When to Plant Garlic in Sydney

Growing garlic is one of the most rewarding things you can do in your garden.

Like most vegetables, there are certain months of the year when planting garlic will yield the best results.

Here is a comprehensive guide on when to plant garlic in Sydney.

When to plant garlic in Sydney

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Plant garlic in Sydney between March and April. The soil will be at about 10 degrees Celcius around this time, which is the optimal temperature for planting garlic cloves.

Most varieties of garlic require at least one or two months in the range of 0-10 degrees Celcius.

You can plant garlic as late as June. However, planting garlic in winter risks the crop not growing properly due to the days being too short.

Garlic planted in autumn is ready for harvest in late spring or early summer depending on the variety you choose.

How to prepare your soil for garlic

When planting garlic, make sure the soil is well-draining and rich in organic matter.

You may also want to add lime before planting if your garden soil is acidic. Garlic will thrive in an environment with pH levels between 6-7.

If you’re going to grow garlic in a raised bed or another container, make sure it has plenty of drainage holes.

How deep to plant garlic

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Plant garlic cloves 2-3cm deep, with the pointy end facing upwards and space them 10-15cm apart. Leave the skin that covers each clove intact.

Cover with a 5cm layer of mulch, and water regularly until the plants are established, and ensure the soil doesn’t dry out.

It usually takes about two weeks for young garlic stems to emerge from the soil.

Types of garlic

Garlic is generally divided into two categories: hardneck and softneck.

  • Hardneck garlic grows clusters of cloves around a central stalk, which becomes woody as the plant matures.
  • Softneck garlic has a rounder bulb without a woody stalk.

The two types both come in several varieties with different flavours, textures and uses.


When is it too late to plant garlic?

You can plant garlic as late as June in Sydney. However, planting garlic in winter risks the crop not growing properly due to the days being too short.

Can you grow garlic in summer?

Garlic is a cool-season crop; it should be planted in autumn or winter. Sydney summers are too warm to plant garlic, as the soil temperature needs to get down to 10°C. If you were to plant garlic in summer, not only would it not grow properly but it might also result in bulbs that don’t separate into individual cloves.

How long does garlic take to grow?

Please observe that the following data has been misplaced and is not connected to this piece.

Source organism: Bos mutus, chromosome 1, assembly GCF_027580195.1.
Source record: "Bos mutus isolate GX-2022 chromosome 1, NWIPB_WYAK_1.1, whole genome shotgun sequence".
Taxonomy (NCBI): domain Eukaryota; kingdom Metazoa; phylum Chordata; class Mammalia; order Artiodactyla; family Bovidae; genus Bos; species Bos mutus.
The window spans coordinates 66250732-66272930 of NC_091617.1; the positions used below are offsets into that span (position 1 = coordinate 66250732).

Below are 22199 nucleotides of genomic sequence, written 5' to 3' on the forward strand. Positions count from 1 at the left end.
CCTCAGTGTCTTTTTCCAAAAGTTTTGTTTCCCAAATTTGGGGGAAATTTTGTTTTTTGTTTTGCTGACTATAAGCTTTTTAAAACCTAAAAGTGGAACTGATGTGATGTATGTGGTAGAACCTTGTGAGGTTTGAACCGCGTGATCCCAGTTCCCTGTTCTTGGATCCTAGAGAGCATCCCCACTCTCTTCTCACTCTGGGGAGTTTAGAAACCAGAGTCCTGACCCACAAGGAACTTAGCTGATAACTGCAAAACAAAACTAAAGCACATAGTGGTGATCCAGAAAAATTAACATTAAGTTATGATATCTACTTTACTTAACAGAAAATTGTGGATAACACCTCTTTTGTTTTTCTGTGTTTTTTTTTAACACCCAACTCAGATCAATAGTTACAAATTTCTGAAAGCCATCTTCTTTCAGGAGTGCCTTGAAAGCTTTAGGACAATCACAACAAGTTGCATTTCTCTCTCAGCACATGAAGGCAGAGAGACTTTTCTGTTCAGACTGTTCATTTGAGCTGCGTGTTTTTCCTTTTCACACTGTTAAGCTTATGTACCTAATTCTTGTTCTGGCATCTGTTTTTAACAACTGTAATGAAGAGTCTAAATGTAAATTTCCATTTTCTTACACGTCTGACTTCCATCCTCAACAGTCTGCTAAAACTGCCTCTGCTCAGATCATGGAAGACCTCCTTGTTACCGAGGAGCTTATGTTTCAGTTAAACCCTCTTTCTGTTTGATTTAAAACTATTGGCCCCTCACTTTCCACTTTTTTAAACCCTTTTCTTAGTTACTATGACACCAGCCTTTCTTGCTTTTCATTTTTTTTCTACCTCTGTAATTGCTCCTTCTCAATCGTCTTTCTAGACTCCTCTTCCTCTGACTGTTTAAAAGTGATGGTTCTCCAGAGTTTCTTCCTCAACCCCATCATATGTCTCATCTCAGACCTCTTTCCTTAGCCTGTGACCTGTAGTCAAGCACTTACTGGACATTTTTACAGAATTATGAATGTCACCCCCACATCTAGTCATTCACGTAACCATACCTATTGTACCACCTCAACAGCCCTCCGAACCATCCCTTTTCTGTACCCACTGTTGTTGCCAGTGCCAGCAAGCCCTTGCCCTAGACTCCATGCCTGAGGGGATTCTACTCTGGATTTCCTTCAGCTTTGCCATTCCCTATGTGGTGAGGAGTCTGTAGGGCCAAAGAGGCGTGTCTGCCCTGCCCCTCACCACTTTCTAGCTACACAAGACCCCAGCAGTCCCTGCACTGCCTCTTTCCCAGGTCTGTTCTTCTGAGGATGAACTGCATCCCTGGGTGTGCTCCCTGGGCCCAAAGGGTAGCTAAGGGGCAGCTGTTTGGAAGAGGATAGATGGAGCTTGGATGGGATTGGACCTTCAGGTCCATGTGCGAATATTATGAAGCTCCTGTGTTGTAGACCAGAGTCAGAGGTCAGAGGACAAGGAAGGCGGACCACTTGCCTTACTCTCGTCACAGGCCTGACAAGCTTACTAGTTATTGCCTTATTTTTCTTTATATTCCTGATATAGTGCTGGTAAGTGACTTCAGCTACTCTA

Garlic takes about 7-9 months to grow. It’s generally ready for harvesting in the spring or summer. To harvest garlic, pull it from the ground when the tops start to dry and turn brown. If you see lower leaves on your plant turning yellow or brown, that’s another sign that your garlic is ready for harvest.

Does garlic need full sun?

To produce big, bulbous garlic bulbs, garlic needs six to eight hours of full sun each day. If this isn’t possible, plant your cloves in the spot that gets the most sun. The cloves will produce smaller bulbs than they would in full sun.

Can you plant a garlic clove that has sprouted?

You can plant a garlic clove that has begun to sprout. Just make sure the cloves are firm and healthy and always select the biggest ones for planting.

What grows well next to garlic?

Garlic is a beneficial plant to grow alongside cabbage and other vegetables because it deters common pests like snails, aphids, and loopers. Garlic grows well in the same bed as cabbage, as well as spinach, dill, beets, kale, potatoes and other vegetables. Fruit trees, eggplants, tomatoes and peppers also make good companions for garlic.

What can you not plant next to garlic?

Garlic and its relatives are known to inhibit the growth of some plants, including asparagus, peas, beans and parsley.

Photo of author

Steve Kropp

Based in Melbourne, Steve's passion is vegetable gardening, and he’s been writing about it for almost 5 years. He also loves all things DIY and is always looking for a new project. When not working on his own garden projects or blogging, Steve enjoys spending time with his family, cooking meals with produce harvested from his garden, and coaching his son’s footy team.


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